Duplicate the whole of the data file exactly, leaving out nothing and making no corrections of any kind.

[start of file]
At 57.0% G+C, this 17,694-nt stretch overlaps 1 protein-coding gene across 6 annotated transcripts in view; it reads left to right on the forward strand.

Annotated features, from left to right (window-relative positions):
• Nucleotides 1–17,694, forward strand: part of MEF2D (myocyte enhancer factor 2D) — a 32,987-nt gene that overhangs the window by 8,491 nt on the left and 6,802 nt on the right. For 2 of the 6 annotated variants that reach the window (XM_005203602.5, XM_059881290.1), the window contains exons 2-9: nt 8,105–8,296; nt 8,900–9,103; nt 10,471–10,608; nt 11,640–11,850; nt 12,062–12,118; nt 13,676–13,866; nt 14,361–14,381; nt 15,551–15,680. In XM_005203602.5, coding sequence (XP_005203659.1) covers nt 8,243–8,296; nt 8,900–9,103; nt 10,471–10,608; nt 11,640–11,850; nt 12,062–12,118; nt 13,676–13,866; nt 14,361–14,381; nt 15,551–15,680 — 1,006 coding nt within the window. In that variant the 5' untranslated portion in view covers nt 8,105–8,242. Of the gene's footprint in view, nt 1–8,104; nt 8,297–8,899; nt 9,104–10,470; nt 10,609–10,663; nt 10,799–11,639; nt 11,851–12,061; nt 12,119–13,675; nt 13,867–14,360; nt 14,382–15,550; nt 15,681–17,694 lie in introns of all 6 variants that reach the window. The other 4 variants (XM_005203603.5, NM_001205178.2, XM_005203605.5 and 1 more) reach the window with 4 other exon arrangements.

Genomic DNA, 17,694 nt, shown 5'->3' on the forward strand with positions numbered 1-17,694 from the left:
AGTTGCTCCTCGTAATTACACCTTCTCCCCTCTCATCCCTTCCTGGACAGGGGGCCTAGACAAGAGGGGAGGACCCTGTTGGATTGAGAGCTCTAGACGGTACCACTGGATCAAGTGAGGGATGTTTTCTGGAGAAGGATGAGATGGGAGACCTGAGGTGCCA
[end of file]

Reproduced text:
At 57.0% G+C, this 17,694-nt stretch overlaps 1 protein-coding gene across 6 annotated transcripts in view; it reads left to right on the forward strand.

Annotated features, from left to right (window-relative positions):
• Nucleotides 1–17,694, forward strand: part of MEF2D (myocyte enhancer factor 2D) — a 32,987-nt gene that overhangs the window by 8,491 nt on the left and 6,802 nt on the right. For 2 of the 6 annotated variants that reach the window (XM_005203602.5, XM_059881290.1), the window contains exons 2-9: nt 8,105–8,296; nt 8,900–9,103; nt 10,471–10,608; nt 11,640–11,850; nt 12,062–12,118; nt 13,676–13,866; nt 14,361–14,381; nt 15,551–15,680. In XM_005203602.5, coding sequence (XP_005203659.1) covers nt 8,243–8,296; nt 8,900–9,103; nt 10,471–10,608; nt 11,640–11,850; nt 12,062–12,118; nt 13,676–13,866; nt 14,361–14,381; nt 15,551–15,680 — 1,006 coding nt within the window. In that variant the 5' untranslated portion in view covers nt 8,105–8,242. Of the gene's footprint in view, nt 1–8,104; nt 8,297–8,899; nt 9,104–10,470; nt 10,609–10,663; nt 10,799–11,639; nt 11,851–12,061; nt 12,119–13,675; nt 13,867–14,360; nt 14,382–15,550; nt 15,681–17,694 lie in introns of all 6 variants that reach the window. The other 4 variants (XM_005203603.5, NM_001205178.2, XM_005203605.5 and 1 more) reach the window with 4 other exon arrangements.

Genomic DNA, 17,694 nt, shown 5'->3' on the forward strand with positions numbered 1-17,694 from the left:
AGTTGCTCCTCGTAATTACACCTTCTCCCCTCTCATCCCTTCCTGGACAGGGGGCCTAGACAAGAGGGGAGGACCCTGTTGGATTGAGAGCTCTAGACGGTACCACTGGATCAAGTGAGGGATGTTTTCTGGAGAAGGATGAGATGGGAGACCTGAGGTGCCA